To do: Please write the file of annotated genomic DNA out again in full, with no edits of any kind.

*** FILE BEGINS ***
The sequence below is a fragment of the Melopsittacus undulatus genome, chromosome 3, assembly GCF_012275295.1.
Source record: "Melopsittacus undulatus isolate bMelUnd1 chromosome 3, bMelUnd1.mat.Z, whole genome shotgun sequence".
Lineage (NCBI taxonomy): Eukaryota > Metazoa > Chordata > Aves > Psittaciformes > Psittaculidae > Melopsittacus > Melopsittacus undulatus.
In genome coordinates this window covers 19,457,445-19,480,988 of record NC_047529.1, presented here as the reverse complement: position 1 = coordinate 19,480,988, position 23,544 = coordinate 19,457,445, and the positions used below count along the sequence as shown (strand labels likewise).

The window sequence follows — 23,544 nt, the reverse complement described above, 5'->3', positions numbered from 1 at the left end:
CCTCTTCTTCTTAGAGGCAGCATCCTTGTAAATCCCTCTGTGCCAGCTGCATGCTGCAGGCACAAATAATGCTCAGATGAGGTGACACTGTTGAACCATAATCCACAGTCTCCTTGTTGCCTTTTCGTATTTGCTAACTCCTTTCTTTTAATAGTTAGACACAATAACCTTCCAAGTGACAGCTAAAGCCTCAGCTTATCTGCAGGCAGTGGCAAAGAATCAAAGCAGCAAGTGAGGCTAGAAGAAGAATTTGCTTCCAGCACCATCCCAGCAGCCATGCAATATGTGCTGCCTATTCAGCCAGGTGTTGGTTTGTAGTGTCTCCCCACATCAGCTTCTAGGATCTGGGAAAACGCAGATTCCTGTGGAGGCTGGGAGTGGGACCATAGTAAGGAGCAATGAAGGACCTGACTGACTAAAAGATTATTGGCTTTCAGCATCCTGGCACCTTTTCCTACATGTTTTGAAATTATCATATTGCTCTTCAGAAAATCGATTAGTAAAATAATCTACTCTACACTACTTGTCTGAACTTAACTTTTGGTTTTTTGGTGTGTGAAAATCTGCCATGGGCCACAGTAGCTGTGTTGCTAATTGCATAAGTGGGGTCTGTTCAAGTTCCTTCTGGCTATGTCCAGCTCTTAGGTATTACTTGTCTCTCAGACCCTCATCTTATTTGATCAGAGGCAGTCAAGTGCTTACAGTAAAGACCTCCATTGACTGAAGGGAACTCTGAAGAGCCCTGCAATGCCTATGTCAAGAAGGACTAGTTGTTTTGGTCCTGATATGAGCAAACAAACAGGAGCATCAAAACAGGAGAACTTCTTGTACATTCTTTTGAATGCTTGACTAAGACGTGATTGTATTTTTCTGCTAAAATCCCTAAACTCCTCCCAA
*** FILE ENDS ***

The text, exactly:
The sequence below is a fragment of the Melopsittacus undulatus genome, chromosome 3, assembly GCF_012275295.1.
Source record: "Melopsittacus undulatus isolate bMelUnd1 chromosome 3, bMelUnd1.mat.Z, whole genome shotgun sequence".
Lineage (NCBI taxonomy): Eukaryota > Metazoa > Chordata > Aves > Psittaciformes > Psittaculidae > Melopsittacus > Melopsittacus undulatus.
In genome coordinates this window covers 19,457,445-19,480,988 of record NC_047529.1, presented here as the reverse complement: position 1 = coordinate 19,480,988, position 23,544 = coordinate 19,457,445, and the positions used below count along the sequence as shown (strand labels likewise).

The window sequence follows — 23,544 nt, the reverse complement described above, 5'->3', positions numbered from 1 at the left end:
CCTCTTCTTCTTAGAGGCAGCATCCTTGTAAATCCCTCTGTGCCAGCTGCATGCTGCAGGCACAAATAATGCTCAGATGAGGTGACACTGTTGAACCATAATCCACAGTCTCCTTGTTGCCTTTTCGTATTTGCTAACTCCTTTCTTTTAATAGTTAGACACAATAACCTTCCAAGTGACAGCTAAAGCCTCAGCTTATCTGCAGGCAGTGGCAAAGAATCAAAGCAGCAAGTGAGGCTAGAAGAAGAATTTGCTTCCAGCACCATCCCAGCAGCCATGCAATATGTGCTGCCTATTCAGCCAGGTGTTGGTTTGTAGTGTCTCCCCACATCAGCTTCTAGGATCTGGGAAAACGCAGATTCCTGTGGAGGCTGGGAGTGGGACCATAGTAAGGAGCAATGAAGGACCTGACTGACTAAAAGATTATTGGCTTTCAGCATCCTGGCACCTTTTCCTACATGTTTTGAAATTATCATATTGCTCTTCAGAAAATCGATTAGTAAAATAATCTACTCTACACTACTTGTCTGAACTTAACTTTTGGTTTTTTGGTGTGTGAAAATCTGCCATGGGCCACAGTAGCTGTGTTGCTAATTGCATAAGTGGGGTCTGTTCAAGTTCCTTCTGGCTATGTCCAGCTCTTAGGTATTACTTGTCTCTCAGACCCTCATCTTATTTGATCAGAGGCAGTCAAGTGCTTACAGTAAAGACCTCCATTGACTGAAGGGAACTCTGAAGAGCCCTGCAATGCCTATGTCAAGAAGGACTAGTTGTTTTGGTCCTGATATGAGCAAACAAACAGGAGCATCAAAACAGGAGAACTTCTTGTACATTCTTTTGAATGCTTGACTAAGACGTGATTGTATTTTTCTGCTAAAATCCCTAAACTCCTCCCAA